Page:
What is the first thing you think about when you hear the term eco-village? Could it be that you envision a hippy-like commune, where people pass their days smoking pod and milking the cows? Then the ReGen village concept will surprise you. Envisioned by Harvard professor and tech-entrepreneur James Ehrlich and developed in collaboration with Danish architects bureau EFFEKT, this futuristic community concept went viral last year at the Biennale in Venice. It’s more than just some naive dreams: the first village is already under construction in Almere, a polder village 25 minutes from Amsterdam.
We have a problem. A big problem. The world’s population is growing, cities that cannot keep up with the rapid pace of urbanisation become unliveable, and the agricultural footprint to feed all those people is taking up 42% of all land surface on our planet. This agriculture does not only take up land, it also consumes enormous amounts of water, produces greenhouse gases in both production and transport of the food to your kitchen. In the meantime, people start feeling more and more disconnected from what they eat, and the people they used to share their meals with. Time for a change.
It was when James Ehrlich visited the solar decathlon competition finals in Versailles in 2014, where teams showed off their energy-positive homes, that he realised that technology combined with local agriculture and aquaponics could solve the energy-food-housing nexus. All homes were built at the exposition site in less than two weeks time and produced more energy than they needed by solar PV panels. Electric vehicles were buzzing around. Yes, it must be possible to build a sustainable village that can fully support itself, James thought. And this village would be sexy, it would be cool. It would be the Tesla of eco-villages!
Together with EFFEKT, he designed a regenerative community for about 100 people, containing 25 housing-units, seasonal gardens, aquaponic facilities, plazas, EV charging poles and what more. Houses are fully powered by solar panels, and encapsulated in greenhouses, that extend the warm season but still allow temperature regulation and fresh air to come in. Vegetable gardens connect the housing units and provide the community with home-grown food.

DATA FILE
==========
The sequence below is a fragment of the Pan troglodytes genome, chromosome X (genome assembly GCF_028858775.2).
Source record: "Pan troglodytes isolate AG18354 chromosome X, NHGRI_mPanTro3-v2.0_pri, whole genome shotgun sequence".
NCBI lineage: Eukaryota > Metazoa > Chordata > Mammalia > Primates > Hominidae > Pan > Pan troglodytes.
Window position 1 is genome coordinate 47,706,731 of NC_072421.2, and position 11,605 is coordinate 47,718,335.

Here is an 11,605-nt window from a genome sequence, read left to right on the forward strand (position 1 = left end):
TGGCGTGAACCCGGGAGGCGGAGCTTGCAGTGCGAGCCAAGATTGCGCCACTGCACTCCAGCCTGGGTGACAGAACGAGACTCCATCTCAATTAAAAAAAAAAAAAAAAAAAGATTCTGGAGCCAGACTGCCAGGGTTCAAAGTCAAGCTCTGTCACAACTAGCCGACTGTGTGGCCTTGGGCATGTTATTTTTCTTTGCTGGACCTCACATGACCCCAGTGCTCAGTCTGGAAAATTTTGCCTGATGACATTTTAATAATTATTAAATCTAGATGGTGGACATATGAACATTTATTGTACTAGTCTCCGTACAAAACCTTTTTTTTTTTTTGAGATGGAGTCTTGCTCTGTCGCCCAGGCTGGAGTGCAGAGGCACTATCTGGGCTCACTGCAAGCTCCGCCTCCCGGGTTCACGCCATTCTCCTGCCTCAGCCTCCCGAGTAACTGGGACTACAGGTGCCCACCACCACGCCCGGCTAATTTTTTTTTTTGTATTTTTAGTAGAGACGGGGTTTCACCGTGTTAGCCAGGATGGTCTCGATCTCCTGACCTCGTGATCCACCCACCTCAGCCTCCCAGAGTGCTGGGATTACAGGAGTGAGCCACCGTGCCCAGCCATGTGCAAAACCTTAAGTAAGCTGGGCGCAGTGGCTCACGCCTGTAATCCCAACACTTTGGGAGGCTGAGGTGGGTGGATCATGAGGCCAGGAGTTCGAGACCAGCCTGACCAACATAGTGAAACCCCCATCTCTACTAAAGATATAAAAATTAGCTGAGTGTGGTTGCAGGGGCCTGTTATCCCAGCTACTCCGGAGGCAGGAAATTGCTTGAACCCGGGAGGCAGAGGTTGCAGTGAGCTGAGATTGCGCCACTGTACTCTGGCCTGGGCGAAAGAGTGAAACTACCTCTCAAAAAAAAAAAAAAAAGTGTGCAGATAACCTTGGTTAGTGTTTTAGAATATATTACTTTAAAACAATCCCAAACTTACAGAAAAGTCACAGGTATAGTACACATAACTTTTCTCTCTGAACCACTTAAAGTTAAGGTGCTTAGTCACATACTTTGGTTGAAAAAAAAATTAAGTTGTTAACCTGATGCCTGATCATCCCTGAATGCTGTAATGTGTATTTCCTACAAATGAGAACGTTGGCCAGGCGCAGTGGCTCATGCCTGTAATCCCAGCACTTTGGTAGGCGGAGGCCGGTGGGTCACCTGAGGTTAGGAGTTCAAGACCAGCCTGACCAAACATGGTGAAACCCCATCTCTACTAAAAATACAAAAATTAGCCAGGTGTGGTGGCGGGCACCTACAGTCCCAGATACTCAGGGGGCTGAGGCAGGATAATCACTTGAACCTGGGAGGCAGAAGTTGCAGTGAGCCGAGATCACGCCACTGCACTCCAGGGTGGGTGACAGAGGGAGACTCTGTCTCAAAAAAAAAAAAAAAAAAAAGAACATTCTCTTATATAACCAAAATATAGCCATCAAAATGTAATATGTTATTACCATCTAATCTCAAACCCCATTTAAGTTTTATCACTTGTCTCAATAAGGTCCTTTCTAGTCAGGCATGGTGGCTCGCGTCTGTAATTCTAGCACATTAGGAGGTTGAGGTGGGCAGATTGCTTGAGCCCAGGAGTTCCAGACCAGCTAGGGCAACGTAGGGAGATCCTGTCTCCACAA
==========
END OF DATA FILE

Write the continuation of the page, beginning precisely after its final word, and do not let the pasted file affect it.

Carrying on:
The beauty of the system is that it consists of building blocks that are connected. The output – or waste – of one is the input for another. For example, organic waste is collected and processed locally, which is then used to feed the fireflies (which in their turn are fed to the fish culture), livestock and the biogas unit. Used water is collected, cleaned and used for the seasonal garden and aquaponics. Everything is interconnected and nothing is lost.
Soon, people from all over the world contacted Ehrlich telling him they had been waiting for this for years. By now, contracts for villages in Norway, Denmark, Germany, and Belgium are signed. But the premiere goes to the Netherlands, a country with a long tradition of housing projects. In Almere, a small town not far from Amsterdam, the first village is being built at the moment and the first inhabitants should be able to move in before the end of the year. For 200 000 euros, those people will be the first to see how the modern version of an eco-village works out.
Must all be people with green fingers that like weeding, you might think. Not necessarily. ReGen villages contracts people to maintain the gardens and facilities. For 500 euros a month, a family receives the locally grown food and other services. This doesn’t mean one cannot participate in the work. For every hour contributed, the service fee is reduced. Everyone can choose how much time they want to commit. The designers hope to attract a healthy mix of families, elderly people and yuppies. The ReGen village is meant to form a strong community, where it is fun and healthy to live. This way, it aims not only to fight climate change, but also social exclusion. I could imagine myself living in one of them, what about you?